“I have worked tirelessly with Brother Fred for years in the area of criminal justice reform and he’s always been there for individuals striving to get a meaningful second chance. This is an historic moment and I’m looking forward to working with him as he serves the City of Bridgeport in this new position,” said Scot X. Esdaile, president of the Connecticut NAACP State Conference.

“This will be a great opportunity for Bro. Fred who is a proven champion for our people!” he added.   

“Councilman Hodges has been a longtime friend and supporter and I want to congratulate him on becoming the newest member of the Bridgeport City Council. Fred’s continuous work on reentry and justice-impacted individuals has changed the lives of many across our great state. I’m excited for what he is going to do at the local level,” said Christopher Rosario, Deputy Speaker of the House of Representatives, 128th Assembly District (Bridgeport).

“I have known Brother Fred for the majority of my life. We have worked together in the field of prison reentry for the past 13 years. We began this work together in the penal institution. I have always known Brother Fred to be a man of principle, a man of integrity and he always had a good heart for the people in our community,” said Da’ee Muhammad Ibn McKnight.

“Brother Fred will be a great asset to the city of Bridgeport and he is the right man for this right time,” he added.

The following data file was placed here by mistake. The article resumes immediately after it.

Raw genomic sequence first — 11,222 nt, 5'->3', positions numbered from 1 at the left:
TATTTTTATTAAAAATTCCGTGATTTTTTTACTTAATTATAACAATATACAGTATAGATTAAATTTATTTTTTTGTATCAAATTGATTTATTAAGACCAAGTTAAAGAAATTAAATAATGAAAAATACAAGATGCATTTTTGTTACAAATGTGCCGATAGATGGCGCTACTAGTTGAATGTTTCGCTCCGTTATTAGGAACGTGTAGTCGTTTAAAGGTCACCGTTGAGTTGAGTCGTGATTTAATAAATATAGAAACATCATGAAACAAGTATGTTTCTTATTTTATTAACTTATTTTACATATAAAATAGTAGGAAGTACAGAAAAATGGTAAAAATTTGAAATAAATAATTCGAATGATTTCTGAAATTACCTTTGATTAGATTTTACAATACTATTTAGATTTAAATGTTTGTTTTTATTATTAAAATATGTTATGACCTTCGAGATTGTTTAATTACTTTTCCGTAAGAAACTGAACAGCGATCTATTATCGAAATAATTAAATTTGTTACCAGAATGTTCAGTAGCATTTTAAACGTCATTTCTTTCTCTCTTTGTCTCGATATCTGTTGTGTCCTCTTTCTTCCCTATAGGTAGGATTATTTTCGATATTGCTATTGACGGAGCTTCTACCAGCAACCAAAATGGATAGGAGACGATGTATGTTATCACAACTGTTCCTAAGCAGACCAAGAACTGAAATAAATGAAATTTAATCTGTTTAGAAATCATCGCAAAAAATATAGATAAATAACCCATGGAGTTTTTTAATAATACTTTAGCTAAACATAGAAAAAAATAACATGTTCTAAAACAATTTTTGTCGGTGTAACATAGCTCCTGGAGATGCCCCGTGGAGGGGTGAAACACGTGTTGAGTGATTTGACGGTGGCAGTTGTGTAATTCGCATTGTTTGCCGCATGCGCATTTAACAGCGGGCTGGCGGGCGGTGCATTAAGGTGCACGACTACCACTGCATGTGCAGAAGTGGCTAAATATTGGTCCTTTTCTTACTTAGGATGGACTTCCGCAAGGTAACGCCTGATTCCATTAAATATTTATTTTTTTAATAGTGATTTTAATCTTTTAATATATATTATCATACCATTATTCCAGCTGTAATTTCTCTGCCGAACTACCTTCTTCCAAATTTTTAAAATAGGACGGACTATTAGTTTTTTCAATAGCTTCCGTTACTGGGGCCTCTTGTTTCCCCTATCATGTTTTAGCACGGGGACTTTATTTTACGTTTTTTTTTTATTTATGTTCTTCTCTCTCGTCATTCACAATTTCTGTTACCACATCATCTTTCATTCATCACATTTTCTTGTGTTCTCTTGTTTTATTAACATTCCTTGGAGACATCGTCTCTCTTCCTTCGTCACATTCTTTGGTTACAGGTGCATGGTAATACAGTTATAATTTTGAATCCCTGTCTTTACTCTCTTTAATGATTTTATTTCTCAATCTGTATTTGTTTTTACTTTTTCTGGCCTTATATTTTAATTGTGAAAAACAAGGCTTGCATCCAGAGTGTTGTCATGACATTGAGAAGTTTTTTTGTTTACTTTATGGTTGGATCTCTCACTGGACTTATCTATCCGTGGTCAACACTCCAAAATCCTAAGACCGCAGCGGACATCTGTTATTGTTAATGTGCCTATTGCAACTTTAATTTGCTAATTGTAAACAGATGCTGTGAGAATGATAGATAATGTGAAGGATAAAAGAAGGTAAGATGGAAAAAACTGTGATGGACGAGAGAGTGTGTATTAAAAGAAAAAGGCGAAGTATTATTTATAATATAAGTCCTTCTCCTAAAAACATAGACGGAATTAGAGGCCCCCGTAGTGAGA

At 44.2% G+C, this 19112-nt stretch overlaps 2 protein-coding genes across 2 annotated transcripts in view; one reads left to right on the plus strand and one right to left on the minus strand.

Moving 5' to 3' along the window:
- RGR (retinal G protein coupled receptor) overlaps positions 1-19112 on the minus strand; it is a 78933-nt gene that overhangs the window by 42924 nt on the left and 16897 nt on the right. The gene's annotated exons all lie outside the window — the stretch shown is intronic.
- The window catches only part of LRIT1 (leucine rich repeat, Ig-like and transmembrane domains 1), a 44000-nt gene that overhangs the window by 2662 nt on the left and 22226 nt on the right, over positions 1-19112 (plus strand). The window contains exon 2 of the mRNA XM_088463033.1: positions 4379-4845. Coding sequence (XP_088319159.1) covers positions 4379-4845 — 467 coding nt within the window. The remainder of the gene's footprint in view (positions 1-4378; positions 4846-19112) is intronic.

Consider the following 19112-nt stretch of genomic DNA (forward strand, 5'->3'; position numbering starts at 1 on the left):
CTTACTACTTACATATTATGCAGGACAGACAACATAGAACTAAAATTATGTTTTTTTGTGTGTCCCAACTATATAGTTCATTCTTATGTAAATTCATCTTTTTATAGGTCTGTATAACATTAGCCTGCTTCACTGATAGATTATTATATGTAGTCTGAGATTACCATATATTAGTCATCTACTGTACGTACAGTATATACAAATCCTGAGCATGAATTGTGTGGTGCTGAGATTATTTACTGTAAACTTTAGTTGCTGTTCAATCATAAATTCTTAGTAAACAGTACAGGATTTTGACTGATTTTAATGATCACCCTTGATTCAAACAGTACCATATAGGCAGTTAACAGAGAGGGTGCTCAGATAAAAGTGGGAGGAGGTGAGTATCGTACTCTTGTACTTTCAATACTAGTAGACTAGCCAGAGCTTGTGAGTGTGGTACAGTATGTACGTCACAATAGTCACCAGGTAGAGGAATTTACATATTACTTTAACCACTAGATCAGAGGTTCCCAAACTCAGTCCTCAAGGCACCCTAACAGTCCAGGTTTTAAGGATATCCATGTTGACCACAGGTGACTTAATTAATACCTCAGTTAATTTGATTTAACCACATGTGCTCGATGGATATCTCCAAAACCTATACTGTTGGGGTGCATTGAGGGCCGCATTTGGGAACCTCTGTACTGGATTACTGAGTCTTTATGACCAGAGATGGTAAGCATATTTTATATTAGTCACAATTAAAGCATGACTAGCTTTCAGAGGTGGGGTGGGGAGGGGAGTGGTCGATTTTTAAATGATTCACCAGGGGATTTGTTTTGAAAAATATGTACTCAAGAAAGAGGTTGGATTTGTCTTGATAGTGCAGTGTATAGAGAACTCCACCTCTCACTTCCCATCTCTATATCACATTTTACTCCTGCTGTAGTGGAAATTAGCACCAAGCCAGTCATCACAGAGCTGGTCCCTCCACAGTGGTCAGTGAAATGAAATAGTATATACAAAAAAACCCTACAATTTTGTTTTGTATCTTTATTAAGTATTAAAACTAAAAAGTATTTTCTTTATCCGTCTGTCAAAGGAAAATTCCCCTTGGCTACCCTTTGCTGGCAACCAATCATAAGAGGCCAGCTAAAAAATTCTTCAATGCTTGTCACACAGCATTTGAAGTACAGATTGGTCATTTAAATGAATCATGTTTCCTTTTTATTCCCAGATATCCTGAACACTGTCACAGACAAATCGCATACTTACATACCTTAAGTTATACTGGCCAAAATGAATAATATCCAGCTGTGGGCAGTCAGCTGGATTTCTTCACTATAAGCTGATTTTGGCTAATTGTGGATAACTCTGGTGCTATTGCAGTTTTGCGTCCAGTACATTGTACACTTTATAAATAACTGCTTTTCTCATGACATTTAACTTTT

“Brother Fred,” as he is affectionately referred to in communities, recalls the phone calls and in-person meetings with the now deceased Nation of Islam Eastern Regional Student Minister Abdul Hafeez Muhammad who encouraged and counseled him over the years to keep up the great work that he was known for doing in prison reform and for advocating equity and justice for the formerly incarcerated.

Swearing in ceremony, Bridgeport Mayor Joe Ganim (far right); Democratic Committee Leader Wanda Geter; Rasean Hodges (Mr. Hodges’ son holding Holy Qur’an); Frederick Hodges and his grandchildren.

“Minister Hafeez, may Allah be forever pleased with him, advised me that the Honorable Minister Farrakhan said, ‘words matter.’ So, I don’t use words like criminals, offenders, ex-cons, etc. They all have a negative connotation. He reminded me that when you change the language, you change the thinking. I will never forget that advice he gave to me,” said the newly-sworn in councilmen.

“I was encouraged and inspired by so many residents from the City of Bridgeport to accept the city councilmember position for the 136th District due to the work that I’ve done over the years. I accepted the position, and I will serve the districts of The Hollow and portions of the East Side and North End.”

Along with justice reforms and being an advocate for change, he has been an outspoken leader for quality jobs for the formerly incarcerated. He is a co-founder of Nothing About Us Without Us and co- founder of the Ex-Offenders Alumni Association.

Mr. Hodges will be serving as a member of the City Council Committees on Education, Contracts, Redistricting and Social Services.